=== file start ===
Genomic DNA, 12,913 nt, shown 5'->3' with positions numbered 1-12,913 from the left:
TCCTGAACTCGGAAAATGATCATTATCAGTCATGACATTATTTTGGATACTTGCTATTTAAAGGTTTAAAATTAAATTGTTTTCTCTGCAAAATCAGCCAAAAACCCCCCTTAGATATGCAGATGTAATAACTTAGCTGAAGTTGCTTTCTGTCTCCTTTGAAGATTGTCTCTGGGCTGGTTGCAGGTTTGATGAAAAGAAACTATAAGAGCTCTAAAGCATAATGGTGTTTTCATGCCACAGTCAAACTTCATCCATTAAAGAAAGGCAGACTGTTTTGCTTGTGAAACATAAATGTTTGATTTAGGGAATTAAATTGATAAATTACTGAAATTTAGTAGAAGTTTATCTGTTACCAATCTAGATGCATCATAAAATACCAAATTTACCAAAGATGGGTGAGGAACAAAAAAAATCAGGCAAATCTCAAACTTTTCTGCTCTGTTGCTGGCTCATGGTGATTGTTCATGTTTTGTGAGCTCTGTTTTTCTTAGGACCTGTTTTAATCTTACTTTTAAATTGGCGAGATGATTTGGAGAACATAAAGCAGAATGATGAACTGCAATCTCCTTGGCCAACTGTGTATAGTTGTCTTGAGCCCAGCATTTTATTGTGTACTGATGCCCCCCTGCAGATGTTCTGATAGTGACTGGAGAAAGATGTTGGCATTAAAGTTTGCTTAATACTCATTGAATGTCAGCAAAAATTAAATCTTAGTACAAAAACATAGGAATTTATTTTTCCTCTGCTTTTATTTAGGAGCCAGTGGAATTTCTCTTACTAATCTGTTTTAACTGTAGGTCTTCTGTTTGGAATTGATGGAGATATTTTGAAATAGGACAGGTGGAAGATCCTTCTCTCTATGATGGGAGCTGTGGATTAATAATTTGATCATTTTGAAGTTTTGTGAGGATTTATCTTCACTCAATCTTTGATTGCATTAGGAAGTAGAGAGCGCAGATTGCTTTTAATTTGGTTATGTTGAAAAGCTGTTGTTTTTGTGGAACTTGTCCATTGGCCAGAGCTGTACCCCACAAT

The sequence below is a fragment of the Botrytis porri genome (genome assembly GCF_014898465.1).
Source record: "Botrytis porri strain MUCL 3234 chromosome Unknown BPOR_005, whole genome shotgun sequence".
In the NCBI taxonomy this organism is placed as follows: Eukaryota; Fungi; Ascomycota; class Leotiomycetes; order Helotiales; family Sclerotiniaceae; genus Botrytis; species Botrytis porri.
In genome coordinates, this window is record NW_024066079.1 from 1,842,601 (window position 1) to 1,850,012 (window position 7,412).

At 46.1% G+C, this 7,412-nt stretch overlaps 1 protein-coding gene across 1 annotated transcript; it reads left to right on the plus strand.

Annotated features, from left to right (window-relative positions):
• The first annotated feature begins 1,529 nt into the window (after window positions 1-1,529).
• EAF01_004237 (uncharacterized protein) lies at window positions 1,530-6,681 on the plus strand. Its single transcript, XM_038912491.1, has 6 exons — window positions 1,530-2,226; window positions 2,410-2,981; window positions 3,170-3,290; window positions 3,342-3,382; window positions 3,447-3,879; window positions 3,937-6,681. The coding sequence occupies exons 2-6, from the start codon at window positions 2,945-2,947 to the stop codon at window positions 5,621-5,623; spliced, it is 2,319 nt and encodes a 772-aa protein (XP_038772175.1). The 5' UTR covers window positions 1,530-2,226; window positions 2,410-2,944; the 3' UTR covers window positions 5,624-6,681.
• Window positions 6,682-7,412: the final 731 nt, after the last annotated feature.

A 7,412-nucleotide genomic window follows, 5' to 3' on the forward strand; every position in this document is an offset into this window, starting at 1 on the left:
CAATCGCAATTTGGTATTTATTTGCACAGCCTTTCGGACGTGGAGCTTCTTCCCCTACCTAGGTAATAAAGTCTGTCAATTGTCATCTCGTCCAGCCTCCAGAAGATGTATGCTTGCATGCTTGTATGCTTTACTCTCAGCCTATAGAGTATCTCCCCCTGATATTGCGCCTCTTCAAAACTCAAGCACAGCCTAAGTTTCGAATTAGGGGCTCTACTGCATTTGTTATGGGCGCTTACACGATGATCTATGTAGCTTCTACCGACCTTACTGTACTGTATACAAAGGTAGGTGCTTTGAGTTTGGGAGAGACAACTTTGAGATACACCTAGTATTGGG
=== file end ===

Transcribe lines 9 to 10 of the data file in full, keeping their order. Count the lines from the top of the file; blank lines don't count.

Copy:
• The first annotated feature begins 1,529 nt into the window (after window positions 1-1,529).
• EAF01_004237 (uncharacterized protein) lies at window positions 1,530-6,681 on the plus strand. Its single transcript, XM_038912491.1, has 6 exons — window positions 1,530-2,226; window positions 2,410-2,981; window positions 3,170-3,290; window positions 3,342-3,382; window positions 3,447-3,879; window positions 3,937-6,681. The coding sequence occupies exons 2-6, from the start codon at window positions 2,945-2,947 to the stop codon at window positions 5,621-5,623; spliced, it is 2,319 nt and encodes a 772-aa protein (XP_038772175.1). The 5' UTR covers window positions 1,530-2,226; window positions 2,410-2,944; the 3' UTR covers window positions 5,624-6,681.